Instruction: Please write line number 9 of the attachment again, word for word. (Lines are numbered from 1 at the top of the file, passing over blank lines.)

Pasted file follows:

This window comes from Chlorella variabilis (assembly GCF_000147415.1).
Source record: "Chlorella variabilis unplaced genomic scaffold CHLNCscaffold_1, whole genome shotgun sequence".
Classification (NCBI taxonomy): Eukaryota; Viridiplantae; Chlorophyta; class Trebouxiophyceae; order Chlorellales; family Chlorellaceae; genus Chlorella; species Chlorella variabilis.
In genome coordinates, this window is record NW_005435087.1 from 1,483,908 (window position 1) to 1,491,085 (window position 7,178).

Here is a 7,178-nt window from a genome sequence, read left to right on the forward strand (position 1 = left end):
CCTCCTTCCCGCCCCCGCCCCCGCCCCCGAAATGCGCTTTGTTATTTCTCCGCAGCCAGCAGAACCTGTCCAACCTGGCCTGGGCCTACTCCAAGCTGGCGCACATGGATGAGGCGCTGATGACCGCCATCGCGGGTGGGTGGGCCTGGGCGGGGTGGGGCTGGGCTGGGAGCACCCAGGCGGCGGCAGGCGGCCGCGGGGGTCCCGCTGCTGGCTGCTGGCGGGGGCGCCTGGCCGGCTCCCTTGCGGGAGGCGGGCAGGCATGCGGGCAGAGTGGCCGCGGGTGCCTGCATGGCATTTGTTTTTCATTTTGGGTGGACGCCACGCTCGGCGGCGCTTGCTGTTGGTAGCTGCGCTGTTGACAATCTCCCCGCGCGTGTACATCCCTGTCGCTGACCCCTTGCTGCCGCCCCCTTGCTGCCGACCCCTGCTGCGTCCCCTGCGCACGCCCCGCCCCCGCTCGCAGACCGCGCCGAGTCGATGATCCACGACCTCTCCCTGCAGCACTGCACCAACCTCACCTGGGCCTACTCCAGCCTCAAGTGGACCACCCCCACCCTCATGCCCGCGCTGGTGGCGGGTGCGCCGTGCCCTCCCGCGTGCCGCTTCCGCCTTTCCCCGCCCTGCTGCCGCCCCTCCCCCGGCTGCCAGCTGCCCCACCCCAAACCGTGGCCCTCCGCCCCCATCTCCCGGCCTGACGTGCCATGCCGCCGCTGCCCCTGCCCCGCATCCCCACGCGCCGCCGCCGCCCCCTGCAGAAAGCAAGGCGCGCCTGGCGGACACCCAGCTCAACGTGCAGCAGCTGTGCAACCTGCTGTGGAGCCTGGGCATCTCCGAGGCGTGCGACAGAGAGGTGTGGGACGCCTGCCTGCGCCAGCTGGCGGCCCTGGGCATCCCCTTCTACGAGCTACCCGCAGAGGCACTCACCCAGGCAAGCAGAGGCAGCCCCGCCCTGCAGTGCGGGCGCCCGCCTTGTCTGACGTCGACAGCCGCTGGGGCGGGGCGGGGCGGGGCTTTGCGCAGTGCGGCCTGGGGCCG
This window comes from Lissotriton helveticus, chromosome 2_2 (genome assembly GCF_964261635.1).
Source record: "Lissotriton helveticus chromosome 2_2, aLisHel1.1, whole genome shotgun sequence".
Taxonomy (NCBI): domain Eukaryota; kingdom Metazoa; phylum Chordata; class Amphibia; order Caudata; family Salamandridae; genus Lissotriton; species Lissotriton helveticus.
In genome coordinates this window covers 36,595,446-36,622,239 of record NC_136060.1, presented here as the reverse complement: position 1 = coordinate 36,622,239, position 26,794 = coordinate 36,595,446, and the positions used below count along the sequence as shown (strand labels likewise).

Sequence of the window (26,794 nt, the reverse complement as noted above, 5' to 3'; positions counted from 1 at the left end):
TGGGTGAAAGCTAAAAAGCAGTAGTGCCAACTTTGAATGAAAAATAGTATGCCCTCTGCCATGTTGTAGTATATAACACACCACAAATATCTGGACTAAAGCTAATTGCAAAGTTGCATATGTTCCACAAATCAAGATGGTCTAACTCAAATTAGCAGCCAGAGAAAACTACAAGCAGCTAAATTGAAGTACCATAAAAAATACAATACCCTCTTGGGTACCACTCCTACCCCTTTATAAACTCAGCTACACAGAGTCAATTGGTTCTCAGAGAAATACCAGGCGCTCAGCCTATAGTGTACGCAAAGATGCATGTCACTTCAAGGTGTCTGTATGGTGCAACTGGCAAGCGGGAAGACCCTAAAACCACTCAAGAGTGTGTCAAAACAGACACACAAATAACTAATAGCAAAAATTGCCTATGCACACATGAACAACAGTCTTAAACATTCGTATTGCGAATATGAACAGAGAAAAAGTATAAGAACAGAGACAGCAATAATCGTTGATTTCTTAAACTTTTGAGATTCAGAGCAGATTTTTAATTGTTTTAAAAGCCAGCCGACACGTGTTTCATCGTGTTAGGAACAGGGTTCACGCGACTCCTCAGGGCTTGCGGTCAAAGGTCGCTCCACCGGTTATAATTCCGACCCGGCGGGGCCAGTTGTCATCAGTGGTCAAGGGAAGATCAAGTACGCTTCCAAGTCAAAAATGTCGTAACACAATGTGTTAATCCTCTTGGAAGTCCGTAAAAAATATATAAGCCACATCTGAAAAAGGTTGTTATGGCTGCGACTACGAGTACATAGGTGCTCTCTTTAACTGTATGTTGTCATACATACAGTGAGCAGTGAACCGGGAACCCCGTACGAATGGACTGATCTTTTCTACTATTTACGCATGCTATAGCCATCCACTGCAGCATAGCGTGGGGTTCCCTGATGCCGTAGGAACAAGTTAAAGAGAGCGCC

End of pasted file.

Taxonomy (NCBI): domain Eukaryota; kingdom Metazoa; phylum Chordata; class Amphibia; order Caudata; family Salamandridae; genus Lissotriton; species Lissotriton helveticus.